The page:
Tim McGraw's 1883 Revealed Twist That May Explain The Duttons' Complicated Tribal Relationships On Yellowstone

Spoilers below for anyone who hasn’t yet watched the latest episode of 1883, so be warned!

Despite telling a largely standalone story that isn’t beholden to constant callbacks and references to its parent series Yellowstone, Paramount+’s prequel 1883 does have the interesting duty of setting up not only familiar locations but also branches of a family tree that eventually leads to Kevin Costner’s John Dutton and his strong-willed offspring. There will likely always be dots that remain unconnected between the two timelines, but the latest episode, titled “The Weep of Surrender,” seemingly shined some vital new light on the personal history between the Dutton family and nearby native tribes. 

1883 has not overtly set up the origins of Yellowstone’s Broken Rock Reservation, and it’s not at all clear if that will actually happen at any point, but Episode 108 introduced a more direct line of connection between the ranching family and the franchise’s indigenous communities: Elsa Dutton and Sam (played by Yellowstone vet Martin Sensmeier) are now in wife and husband mode, even if they’ve only known each other for roughly half a minute. 

Despite only falling in love for the first time with Ennis just a handful of episodes ago, Elsa was immediately smitten by the Comanche warrior Sam, to the point where he was having new pants made for her, as well as asking James for his marital blessings. (Not to mention banging it out in the tall grass on multiple occasions.) And before the episode was through, they were hollering about their love to one another on horseback, with Sam sticking around in Colorado as Elsa set off to accompany her parents and the rest of the group to Oregon, with plans to return to her new love at a later time. 

So how might that surprising turn of events factor into the current-day storyline happening on Yellowstone? Considering how thrown off Faith Hill Margaret Dutton is by her daughter’s relationship, it’s entirely possible that Elsa and Sam’s marriage introduces irreconcilable differences between the two women, and that the younger Dutton becomes an estranged member of the family outside of their eventual Montana home. Such tensions would likely be passed down from generation to generation, also, giving James and Margaret’s sons a potential bias to adhere to, whether it be siding with or against other natives.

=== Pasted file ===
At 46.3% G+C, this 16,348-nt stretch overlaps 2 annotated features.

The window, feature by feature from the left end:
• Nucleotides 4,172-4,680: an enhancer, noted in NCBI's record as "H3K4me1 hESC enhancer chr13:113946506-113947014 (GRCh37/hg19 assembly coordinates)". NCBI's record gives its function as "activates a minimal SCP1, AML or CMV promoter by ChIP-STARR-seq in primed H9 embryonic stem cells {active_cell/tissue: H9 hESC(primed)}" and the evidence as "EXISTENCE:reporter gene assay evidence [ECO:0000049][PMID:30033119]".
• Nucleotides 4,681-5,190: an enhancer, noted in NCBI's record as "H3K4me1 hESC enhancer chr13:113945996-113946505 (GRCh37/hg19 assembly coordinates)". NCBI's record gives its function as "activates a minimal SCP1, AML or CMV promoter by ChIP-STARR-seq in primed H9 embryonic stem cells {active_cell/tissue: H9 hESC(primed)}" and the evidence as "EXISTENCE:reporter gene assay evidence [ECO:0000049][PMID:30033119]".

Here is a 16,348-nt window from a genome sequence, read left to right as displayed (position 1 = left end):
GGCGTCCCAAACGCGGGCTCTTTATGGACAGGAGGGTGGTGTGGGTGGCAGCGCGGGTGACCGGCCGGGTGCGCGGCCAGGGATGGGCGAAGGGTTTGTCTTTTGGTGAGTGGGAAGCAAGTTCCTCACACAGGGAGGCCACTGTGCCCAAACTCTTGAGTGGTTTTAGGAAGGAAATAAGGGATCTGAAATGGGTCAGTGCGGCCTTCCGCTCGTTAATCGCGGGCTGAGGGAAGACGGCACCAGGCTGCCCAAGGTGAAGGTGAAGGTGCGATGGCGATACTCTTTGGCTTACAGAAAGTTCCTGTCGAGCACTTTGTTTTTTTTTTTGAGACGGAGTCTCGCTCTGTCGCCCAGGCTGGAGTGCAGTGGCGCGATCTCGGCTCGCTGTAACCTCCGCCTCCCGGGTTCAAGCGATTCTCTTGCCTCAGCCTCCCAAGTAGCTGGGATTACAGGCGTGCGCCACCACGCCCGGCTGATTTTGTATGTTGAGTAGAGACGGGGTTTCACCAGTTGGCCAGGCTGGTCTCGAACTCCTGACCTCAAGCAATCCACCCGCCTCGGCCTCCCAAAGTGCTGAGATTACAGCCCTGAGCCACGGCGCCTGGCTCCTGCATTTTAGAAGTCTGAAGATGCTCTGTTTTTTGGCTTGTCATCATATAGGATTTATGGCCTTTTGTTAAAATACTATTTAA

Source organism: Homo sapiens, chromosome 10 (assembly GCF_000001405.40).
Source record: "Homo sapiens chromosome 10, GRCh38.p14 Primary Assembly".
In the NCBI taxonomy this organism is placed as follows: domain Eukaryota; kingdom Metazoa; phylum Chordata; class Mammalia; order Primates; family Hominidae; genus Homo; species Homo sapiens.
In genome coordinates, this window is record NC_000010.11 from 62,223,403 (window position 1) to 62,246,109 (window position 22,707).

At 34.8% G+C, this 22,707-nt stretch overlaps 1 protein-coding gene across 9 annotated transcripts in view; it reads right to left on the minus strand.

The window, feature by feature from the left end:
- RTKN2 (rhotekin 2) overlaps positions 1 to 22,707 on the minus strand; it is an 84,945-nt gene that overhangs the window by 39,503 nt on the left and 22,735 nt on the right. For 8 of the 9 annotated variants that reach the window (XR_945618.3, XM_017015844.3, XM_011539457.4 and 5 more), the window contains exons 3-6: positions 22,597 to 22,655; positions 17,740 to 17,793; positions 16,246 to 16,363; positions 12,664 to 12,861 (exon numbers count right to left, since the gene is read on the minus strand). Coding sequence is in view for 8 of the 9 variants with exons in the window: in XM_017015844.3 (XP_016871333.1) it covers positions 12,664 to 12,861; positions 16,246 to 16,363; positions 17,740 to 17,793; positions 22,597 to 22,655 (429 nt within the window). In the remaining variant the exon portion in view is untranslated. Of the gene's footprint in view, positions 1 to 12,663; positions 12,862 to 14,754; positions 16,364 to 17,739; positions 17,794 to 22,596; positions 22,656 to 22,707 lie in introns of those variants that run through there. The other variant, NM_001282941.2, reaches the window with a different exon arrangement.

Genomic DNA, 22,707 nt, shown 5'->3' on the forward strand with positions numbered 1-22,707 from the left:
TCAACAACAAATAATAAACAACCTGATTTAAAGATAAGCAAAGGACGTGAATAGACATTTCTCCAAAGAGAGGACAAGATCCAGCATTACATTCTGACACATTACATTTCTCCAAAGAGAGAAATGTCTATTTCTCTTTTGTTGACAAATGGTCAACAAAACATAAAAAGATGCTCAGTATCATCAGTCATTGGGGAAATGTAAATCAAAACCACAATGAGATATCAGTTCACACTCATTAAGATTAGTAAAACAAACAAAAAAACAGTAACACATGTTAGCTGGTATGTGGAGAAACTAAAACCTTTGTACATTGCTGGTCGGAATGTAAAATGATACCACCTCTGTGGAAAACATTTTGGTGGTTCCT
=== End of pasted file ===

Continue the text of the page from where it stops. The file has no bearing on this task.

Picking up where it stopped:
Granted, the very first flashback scene that Yellowstone introduced in its Season 4 premiere featured James and his two sons having a somewhat cordial exchange with tribe members aiming to bury an elder on the Duttons’ land. That conversation might have been more hectic had Margaret fielded the request, though I’m not going so far as to say I think Hill’s character is outright prejudiced on the whole. I think that, depending on how the rest of the journey goes between Elsa and her mother, Margaret might foster some foul feelings towards Sam and his tribal family, potentially sparking more serious issues down the line. After all, we seemingly saw James’ death play out in a Yellowstone flashback (though it wasn’t fully confirmed), meaning Margaret was likely the outspoken head of the family at the time when her children reached adult age. 

As such, she likely had a big part to play in how the Dutton’s land grab was achieved, thus making her something of an enemy to any tribes in the Montana area whose ancestors lived among those thousands of acres. So even if Sam’s Comanche tribe doesn’t actually connect with the Broken Rock Reservation familiar to Yellowstone fans, the native character’s relationship with Elsa could have still served as an influential factor regarding John Dutton and Thomas Rainwater’s strained relationship, which has largely been held together by their shared focus on keeping the land pure and untouched. 

Of course, not everything that happens in 1883 is automatically tethered to the overarching universe, and not all of the moments that play out on screen are meant to be references to anything.

With two episodes left to go in its initial season, 1883 drops new installments on Paramount+ every Sunday, so be sure to keep your eyes peeled for more Yellowstone easter eggs in those final eps. In the meantime, head to our 2022 TV premiere schedule to see what other new and returning shows are on the way soon.

Nick Venable
Assistant Managing Editor

Nick is a Cajun Country native, and is often asked why he doesn't sound like that's the case. His love for his wife and daughters is almost equaled by his love of gasp-for-breath laughter and gasp-for-breath horror. A lifetime spent in the vicinity of a television screen led to his current dream job, as well as his knowledge of too many TV themes and ad jingles.